Profound silence of a conscientious objector


I remember the day my older brother came back from the navy. This was long ago. He was 20. I was 11. He had been in the navy for the summer. I had a postcard he had written me under my pillow and I read it every night and never folded it or let any of our other brothers touch it because it was mine and it had been sent to me from his ship and it was mine.

He slouched in his chair, my older brother, tanned and weary and dismissive and friendly. I wanted to say something amusing to make him see me but no words came so I just sat there and stared. His eyes were closed.

I knew nothing of what was happening, that soon he would quit the navy, and so be eligible to be fed to the war, and that he would stand before the draft board and speak bluntly about his conviction that war was a criminally stupid way to solve problems, and that he would serve his nation during the war instead as a teacher and coach in a school in mountains so remote that many people there could not read or write.

He seemed much taller and leaner since he had come back from the ship. I sat there staring. He must have felt my gaze because he opened his eyes and said something witty and dismissive and I laughed although I was not sure what he meant. I asked him if he wanted a sandwich and he said sure and I ran to get one. Sandwiches were a way of talking in our family.

He was in the navy and our dad had been in the army. Our dad had been in not one but two wars. Our dad was proud of my brother when he left the navy. He was proud of my brother when he stood before the draft board and spoke bluntly about war being a criminally stupid way to solve problems. That's the kind of dad he is.

He came home from work a few minutes later, after I had given my brother the sandwich and resumed staring at him from across the room. When our dad came through the front door he took his hat off with his left hand and brushed his son's left shoulder with his right hand and my brother opened his eyes and reached his right hand up and touched my dad's hand.

You would think that you could never remember such a small gesture after so many years but I remember it as if it happened one sentence ago.

You would think such a gesture would get lost but it did not get lost and there is my father saying something with his hand to his son and my brother saying something back to his dad.

A minute later our other brothers ran in because they heard dad come home, and probably then there were words spoken, we were never a family at a loss for words, but I don't remember anything else spoken that day except that which was spoken without words. You would think not much can be said bluntly without words but it turns out probably the most articulate things we say are what we say without words.

This is an amazing thing and the only way I can get close to explaining it is to say sit here with me on the couch and watch as my tall quiet father comes through the front door and removes his fedora with his left hand and reaches down his right hand like a net and touches the mountainous ridge of my brother's shoulder and my brother opens his eyes and reaches up his long tanned hand and touches our dad's hand.

See? There they are, reaching for each other again and again. They'll never stop. 

Brian DoyleBrian Doyle is the editor of Portland Magazine at the University of Portland. 


Topic tags: Brian Doyle, war, Anzac Day



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Existing comments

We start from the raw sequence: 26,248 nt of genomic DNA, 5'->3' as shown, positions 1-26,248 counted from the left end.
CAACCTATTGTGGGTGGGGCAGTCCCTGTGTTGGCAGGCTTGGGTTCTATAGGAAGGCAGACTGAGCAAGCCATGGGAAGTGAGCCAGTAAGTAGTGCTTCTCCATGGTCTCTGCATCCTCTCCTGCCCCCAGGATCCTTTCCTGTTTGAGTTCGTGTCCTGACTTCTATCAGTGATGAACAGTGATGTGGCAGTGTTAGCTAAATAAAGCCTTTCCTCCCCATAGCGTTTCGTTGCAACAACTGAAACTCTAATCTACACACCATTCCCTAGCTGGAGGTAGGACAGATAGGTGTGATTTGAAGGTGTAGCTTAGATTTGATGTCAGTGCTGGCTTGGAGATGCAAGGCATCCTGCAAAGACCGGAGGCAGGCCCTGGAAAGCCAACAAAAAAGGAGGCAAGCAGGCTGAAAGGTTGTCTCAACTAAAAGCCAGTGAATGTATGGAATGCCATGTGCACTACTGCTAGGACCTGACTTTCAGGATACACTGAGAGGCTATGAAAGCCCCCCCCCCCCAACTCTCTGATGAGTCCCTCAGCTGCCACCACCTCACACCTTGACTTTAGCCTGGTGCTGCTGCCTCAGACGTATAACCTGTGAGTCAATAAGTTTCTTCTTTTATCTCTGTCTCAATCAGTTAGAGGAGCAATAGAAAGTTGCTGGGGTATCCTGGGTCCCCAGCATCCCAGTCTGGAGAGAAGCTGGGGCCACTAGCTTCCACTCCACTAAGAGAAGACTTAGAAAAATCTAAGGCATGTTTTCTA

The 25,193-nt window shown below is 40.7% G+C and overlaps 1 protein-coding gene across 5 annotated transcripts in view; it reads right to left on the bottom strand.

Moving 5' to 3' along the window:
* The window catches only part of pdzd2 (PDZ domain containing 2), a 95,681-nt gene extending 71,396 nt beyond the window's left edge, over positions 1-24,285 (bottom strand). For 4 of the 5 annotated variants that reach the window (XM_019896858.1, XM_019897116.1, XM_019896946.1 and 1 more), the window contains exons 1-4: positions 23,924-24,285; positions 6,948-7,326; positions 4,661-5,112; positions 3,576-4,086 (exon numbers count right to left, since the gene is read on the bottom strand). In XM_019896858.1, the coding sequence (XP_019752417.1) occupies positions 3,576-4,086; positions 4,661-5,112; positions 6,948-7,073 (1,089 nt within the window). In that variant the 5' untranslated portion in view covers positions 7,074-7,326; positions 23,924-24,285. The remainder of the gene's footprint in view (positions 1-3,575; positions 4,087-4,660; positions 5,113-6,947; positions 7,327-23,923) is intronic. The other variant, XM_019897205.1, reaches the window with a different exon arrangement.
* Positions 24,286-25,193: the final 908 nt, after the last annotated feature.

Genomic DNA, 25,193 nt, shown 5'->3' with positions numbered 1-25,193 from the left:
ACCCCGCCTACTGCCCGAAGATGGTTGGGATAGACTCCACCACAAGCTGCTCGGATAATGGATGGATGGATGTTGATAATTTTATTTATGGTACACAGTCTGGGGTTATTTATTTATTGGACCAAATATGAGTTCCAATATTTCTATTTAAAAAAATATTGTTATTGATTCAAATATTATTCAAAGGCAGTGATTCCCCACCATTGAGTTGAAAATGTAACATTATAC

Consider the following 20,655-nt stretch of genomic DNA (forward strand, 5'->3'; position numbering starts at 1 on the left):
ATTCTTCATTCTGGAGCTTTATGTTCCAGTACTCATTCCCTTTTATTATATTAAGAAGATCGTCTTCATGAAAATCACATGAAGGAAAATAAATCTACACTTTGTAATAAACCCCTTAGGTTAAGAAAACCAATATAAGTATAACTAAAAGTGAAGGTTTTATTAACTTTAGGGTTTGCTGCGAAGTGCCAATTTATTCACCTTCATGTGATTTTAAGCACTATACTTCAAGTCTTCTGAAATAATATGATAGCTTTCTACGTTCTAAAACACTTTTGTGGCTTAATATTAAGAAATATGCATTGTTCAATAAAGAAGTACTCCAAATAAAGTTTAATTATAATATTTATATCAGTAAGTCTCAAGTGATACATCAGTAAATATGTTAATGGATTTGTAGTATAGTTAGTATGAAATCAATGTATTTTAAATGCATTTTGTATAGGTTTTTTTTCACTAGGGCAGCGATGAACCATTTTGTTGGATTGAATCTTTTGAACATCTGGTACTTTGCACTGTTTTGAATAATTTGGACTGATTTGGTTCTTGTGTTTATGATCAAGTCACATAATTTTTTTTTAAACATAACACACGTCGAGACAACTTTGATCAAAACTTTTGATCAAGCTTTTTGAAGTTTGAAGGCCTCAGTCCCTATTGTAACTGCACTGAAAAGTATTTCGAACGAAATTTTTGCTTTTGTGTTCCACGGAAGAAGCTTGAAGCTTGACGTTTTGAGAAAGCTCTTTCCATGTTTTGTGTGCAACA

beautiful, beautiful story, Brian. Thank you.
Pip | 24 April 2012

Brian, it's usually music that reaches down into my core and touches me and makes me cry with its sadness and poignancy. But I'm sitting in my office and the tears are streaming down my face. That image, the touch that needs no words ...

Thank you.
ErikH | 24 April 2012

Absolutely, Brian, " . . .the most articulate things we say are what we say without words."
Reminds me of Francis of Assisi, who urged his followers: "When preaching the gospel, use words only if necessary."
Gordon Rowland | 24 April 2012

Your story is an beautiful reminder to we who have never served that there is so much that we can never know. My favourite line, though, is 'sandwiches were a way of talking in my family'. Such codes of intimacy. Thank you for sharing it with us.
Sharon Hillcoat | 24 April 2012

This is beautiful.
Moira | 25 April 2012

Many years ago, when I was in my early twenties, I came home from a foreign assignment. My youngest brother - he was only nine - came home from school. I heard our mother say: "Pat's in the loungeroom." This young blond lad I hadn't seen for three years slowly pushed opened the loungeroom door, rushed across the room and before I could rise from my TV chair he'd flung his soft child's around my neck. I hugged him back. Neither of us said a word. Then just as suddenly as he'd come into the room he left. This time I heard him ask his mother: "Is Pat going to stay home with us now?" My mother said something non-commital like "We'll see." Then he went out into the backyard to play with his dog. For him his life was back to normal. For me my life would never be the same again. But one thing has remained constant. Every time I see him I remember how he innocently welcomed me home and that moment of unconditional acceptance brings me peace. Thank you Brian for sharing your touching experience. I envied my young brother his resilience
Uncle Pat | 25 April 2012

'Sandwiches were a way of talking' . . . When my father-in-law was killed in a car accident, it seemed as if every resident in our little country town area (some whom I didn't even know), arrived at our door bearing cakes, casseroles, flowers etc. It was they who taught me to talk with food. I now have a motto: if lost for words, take fried rice!
Glen Avard | 26 April 2012

Soul food - silence
graham patison | 19 May 2012


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